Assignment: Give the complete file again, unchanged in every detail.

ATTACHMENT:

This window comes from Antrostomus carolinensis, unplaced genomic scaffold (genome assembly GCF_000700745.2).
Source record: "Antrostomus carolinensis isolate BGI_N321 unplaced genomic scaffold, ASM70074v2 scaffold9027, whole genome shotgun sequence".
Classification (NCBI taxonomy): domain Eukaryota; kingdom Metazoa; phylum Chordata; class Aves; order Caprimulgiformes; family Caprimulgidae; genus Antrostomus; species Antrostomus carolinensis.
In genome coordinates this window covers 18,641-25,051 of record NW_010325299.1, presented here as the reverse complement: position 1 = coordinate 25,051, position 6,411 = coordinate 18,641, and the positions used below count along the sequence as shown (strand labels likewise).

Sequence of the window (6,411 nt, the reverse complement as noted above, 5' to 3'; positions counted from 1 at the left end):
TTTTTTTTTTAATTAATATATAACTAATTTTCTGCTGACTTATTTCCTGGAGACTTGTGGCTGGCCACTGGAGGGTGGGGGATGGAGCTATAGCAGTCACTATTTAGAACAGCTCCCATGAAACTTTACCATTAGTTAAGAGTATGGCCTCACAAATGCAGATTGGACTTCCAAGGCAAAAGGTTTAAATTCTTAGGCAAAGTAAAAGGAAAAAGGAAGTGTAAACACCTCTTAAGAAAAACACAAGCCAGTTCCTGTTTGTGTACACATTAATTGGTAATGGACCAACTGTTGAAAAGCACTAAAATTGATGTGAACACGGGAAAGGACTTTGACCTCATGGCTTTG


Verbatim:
This window comes from Antrostomus carolinensis, unplaced genomic scaffold (genome assembly GCF_000700745.2).
Source record: "Antrostomus carolinensis isolate BGI_N321 unplaced genomic scaffold, ASM70074v2 scaffold9027, whole genome shotgun sequence".
Classification (NCBI taxonomy): domain Eukaryota; kingdom Metazoa; phylum Chordata; class Aves; order Caprimulgiformes; family Caprimulgidae; genus Antrostomus; species Antrostomus carolinensis.
In genome coordinates this window covers 18,641-25,051 of record NW_010325299.1, presented here as the reverse complement: position 1 = coordinate 25,051, position 6,411 = coordinate 18,641, and the positions used below count along the sequence as shown (strand labels likewise).

Sequence of the window (6,411 nt, the reverse complement as noted above, 5' to 3'; positions counted from 1 at the left end):
TTTTTTTTTTAATTAATATATAACTAATTTTCTGCTGACTTATTTCCTGGAGACTTGTGGCTGGCCACTGGAGGGTGGGGGATGGAGCTATAGCAGTCACTATTTAGAACAGCTCCCATGAAACTTTACCATTAGTTAAGAGTATGGCCTCACAAATGCAGATTGGACTTCCAAGGCAAAAGGTTTAAATTCTTAGGCAAAGTAAAAGGAAAAAGGAAGTGTAAACACCTCTTAAGAAAAACACAAGCCAGTTCCTGTTTGTGTACACATTAATTGGTAATGGACCAACTGTTGAAAAGCACTAAAATTGATGTGAACACGGGAAAGGACTTTGACCTCATGGCTTTG